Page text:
The middle of winter is hands down my least favorite time to live in the mid-west. While I love the changing of the seasons – the trudge post-holidays to mid-March takes twice as long as it should. The only way to survive is with a glass of wine, a nice fire, and a few good books.
Try these to warm up from the inside out:
By Kristin Hannah
“In love we find out who we want to be. In war we find out who we are.”
In The Nightingale, two sisters find their way through occupied France in WW2. With full acknowledgment that I am a sucker for this type of fiction, this is a wonderful story of becoming who we really are. Kristin Hannah’s writing is compelling, and her process of robust research allows the reader to experience a far less documented side of war to see what it’s like for the women and children left behind. I particularly appreciated the relationship between the sisters – full of all the love, history, and hurt that come hand in hand with family.
By Tom Hanks
“It turns out that Tom Hanks is also a wise and hilarious writer with an endlessly surprising mind. Damn it.” – Steve Martin
It doesn’t seem fair, but it’s true. Tom Hanks can write too. Uncommon Type is a book of short stories, all just the right length to read a few as you wait for basketball practice to end or right before bed. The stories are quirky, funny, sad, and unexpected. The characters are both unique and fully developed – quite an accomplishment in a few short pages. Like pretty much every other thing Mr. Hanks does, Uncommon Type is worth your time.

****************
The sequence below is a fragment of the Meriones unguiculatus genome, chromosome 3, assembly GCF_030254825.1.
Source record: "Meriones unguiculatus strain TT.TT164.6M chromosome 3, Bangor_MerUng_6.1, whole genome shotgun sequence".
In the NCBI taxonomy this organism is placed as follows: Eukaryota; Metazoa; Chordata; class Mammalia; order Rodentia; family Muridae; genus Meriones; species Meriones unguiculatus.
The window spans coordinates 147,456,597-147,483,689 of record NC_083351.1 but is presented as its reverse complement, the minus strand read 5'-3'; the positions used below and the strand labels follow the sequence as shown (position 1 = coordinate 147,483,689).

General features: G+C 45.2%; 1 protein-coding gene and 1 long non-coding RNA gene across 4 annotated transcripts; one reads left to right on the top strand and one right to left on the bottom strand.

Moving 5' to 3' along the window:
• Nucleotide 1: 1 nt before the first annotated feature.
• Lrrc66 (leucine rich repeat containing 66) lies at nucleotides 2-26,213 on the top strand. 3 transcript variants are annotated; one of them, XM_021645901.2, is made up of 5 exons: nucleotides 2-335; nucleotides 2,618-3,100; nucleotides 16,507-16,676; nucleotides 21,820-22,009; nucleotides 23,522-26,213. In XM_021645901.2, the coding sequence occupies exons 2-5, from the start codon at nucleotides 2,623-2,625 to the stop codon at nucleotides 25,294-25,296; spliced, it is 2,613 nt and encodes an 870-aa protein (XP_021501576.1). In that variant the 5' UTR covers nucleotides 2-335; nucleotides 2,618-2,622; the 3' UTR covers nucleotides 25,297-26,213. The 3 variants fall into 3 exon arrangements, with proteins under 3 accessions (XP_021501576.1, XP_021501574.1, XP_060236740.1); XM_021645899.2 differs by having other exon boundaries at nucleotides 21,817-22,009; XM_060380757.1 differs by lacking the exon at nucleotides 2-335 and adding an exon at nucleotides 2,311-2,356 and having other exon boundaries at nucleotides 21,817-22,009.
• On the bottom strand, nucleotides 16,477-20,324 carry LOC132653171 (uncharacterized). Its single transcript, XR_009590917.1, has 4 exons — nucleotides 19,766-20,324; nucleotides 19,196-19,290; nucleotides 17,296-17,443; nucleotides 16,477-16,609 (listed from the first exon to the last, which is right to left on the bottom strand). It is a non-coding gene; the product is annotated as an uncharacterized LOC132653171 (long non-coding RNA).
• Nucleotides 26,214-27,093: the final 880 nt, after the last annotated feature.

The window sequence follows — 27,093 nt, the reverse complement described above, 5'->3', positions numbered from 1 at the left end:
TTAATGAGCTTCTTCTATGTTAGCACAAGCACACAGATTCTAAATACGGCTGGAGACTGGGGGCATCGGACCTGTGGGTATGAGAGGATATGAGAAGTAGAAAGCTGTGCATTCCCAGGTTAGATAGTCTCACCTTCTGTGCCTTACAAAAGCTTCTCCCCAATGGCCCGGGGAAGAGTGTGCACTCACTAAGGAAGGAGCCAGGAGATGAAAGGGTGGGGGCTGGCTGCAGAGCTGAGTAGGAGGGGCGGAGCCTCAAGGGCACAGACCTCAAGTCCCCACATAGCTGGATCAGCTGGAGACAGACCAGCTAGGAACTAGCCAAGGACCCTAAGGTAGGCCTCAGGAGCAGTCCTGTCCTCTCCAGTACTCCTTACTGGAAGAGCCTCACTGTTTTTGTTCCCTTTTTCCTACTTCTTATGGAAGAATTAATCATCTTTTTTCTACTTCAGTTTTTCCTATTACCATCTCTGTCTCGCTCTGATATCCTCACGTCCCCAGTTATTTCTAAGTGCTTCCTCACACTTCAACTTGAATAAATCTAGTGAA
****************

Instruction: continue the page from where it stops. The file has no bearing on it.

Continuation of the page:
By Paul Hawken
“If you are traveling down the wrong road, you are still on the wrong road if you slow down.”
When I tell you Drawdown is a book on how to reverse global warming, I understand the inclination to put down this review and reread the one about Tom Hanks. However, if you can resist the urge, Drawdown is a good read. It focuses on how we can overcome confusion, apathy, or just being overwhelmed by the idea of global warming. The book takes 80 strategies and solutions, organizes them by sector, describes them in easily understandable language and ranks their effectiveness using the total CO2 impact, and the long and short-term costs. Each solution is only a page or two long, with lots of photos and illustrations, so you can digest each idea in small bites. Ultimately, I left Drawdown feeling hopeful and better equipped to make a difference through design.
Want more recommendations?